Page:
As an Evernote Certified Expert and Columbia University Professor, Dr. Jack McGourty is passionate about helping students create and organize their big ideas into new business ventures. Dr. McGourty’s method of approaching a new venture is centered on the process of creating a personal knowledge management system. He has coined an acronym, S.C.O.R.E., to teach students how to think critically about how they will organize their notes, research, and ideas. Can you guess his productivity tool of choice? A+ if you said Evernote!
Whether you’re just starting college for the first time, or you are a super senior taking a victory lap for credits, it’s never too late to learn how to take excellent notes. And what better way to learn than with some advice directly from a college professor?
The foundation of a good note-taker starts by thinking about how you search. How do sort through things to you find what you’re looking for? Knowing how you access your information helps you organize it better from the beginning. Dr. McGourty even has his students keep a Search Journal.
“Take notes on a topic you were working on and walk yourself through how you did the search, what worked, and what didn’t work. From there, see if you can find an optimized set of steps to successfully search that work for you.”
Power tip: Evernote makes it easy to quickly locate whatever you’re looking for. Search handwriting, PDFs, and documents, then narrow down your results by filtering for tags, attachments, PDFs, URLs, and more. You’ll get the right results as you type, even if you make a typo.
C – Capture
Where do you think of your most creative ideas? Maybe it’s on a walk, in the shower, or even in the middle of the night. To become an excellent note-taker, you first need a plan for how you’ll capture your big ideas. Dr. McGourty emphasizes the importance of finding ways to capture the idea as close to the moment as possible. But there isn’t a one-size fits all way to capture ideas. It’s important to find what works for you, whether that is handwritten notes, audio, images, etc.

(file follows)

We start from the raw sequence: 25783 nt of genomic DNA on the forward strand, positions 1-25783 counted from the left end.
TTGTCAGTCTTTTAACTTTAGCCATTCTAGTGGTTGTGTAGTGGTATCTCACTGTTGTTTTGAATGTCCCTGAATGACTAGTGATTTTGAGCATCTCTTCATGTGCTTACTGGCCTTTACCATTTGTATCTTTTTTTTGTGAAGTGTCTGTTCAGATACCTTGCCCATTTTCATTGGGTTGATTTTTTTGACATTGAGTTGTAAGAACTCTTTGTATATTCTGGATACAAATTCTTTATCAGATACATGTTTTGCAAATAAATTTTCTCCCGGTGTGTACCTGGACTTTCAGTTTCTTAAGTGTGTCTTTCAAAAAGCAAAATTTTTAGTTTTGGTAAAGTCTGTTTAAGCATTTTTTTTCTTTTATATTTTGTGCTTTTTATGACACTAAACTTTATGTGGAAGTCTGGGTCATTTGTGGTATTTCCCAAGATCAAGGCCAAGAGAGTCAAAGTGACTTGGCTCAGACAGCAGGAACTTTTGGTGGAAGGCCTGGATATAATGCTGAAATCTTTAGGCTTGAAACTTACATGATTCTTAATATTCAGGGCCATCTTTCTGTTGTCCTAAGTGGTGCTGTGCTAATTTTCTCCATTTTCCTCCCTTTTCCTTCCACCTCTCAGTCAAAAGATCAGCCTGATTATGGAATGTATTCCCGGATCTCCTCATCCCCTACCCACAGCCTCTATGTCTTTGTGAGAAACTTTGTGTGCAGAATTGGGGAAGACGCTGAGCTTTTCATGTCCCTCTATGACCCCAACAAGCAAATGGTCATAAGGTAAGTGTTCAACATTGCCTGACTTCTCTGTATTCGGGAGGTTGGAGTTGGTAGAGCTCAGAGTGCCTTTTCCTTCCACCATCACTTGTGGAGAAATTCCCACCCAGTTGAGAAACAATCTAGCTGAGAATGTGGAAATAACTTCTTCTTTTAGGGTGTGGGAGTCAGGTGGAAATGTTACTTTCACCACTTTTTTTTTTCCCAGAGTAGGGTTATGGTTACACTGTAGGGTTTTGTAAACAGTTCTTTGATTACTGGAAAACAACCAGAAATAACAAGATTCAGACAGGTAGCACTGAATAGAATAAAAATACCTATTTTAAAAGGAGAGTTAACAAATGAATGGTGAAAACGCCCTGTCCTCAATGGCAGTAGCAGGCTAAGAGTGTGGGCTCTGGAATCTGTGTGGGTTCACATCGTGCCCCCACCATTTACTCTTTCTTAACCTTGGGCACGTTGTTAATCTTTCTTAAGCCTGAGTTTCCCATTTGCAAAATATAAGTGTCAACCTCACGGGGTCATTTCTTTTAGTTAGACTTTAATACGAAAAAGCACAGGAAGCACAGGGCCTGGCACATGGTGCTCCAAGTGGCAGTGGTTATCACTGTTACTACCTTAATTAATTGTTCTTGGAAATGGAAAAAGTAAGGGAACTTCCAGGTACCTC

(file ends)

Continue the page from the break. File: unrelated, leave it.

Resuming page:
“Find the right way to capture ideas for yourself, and then always do it. Start to practice capturing ideas, and it will become a habit. So it won’t be ‘I have a good idea…’ Now it’s ‘I have a good idea, and I know how to capture it.’”
Power tip: Capture and remember every important idea, project, and piece of information—in any format, from any device, anywhere, at any time. Evernote works across all your devices. Your info is always at your fingertips, so you can stay productive everywhere—even when you’re offline.
O – Organize
Now that you have a plan to capture all your ideas, you’ll need to decide how to organize them. This is where understanding your search strategy plays a critical role. Knowing how you think about concepts and look for things will help you recall your ideas in a timely and efficient way.
A simple way to start organizing is by developing a naming convention for your notes. For example, every class note could start with the class code + class topic + session number. From there, it’s easy to search for all the notes from that class. Dr. McGourty is also a big advocate of using templates to maintain an easily searchable structure for note-taking.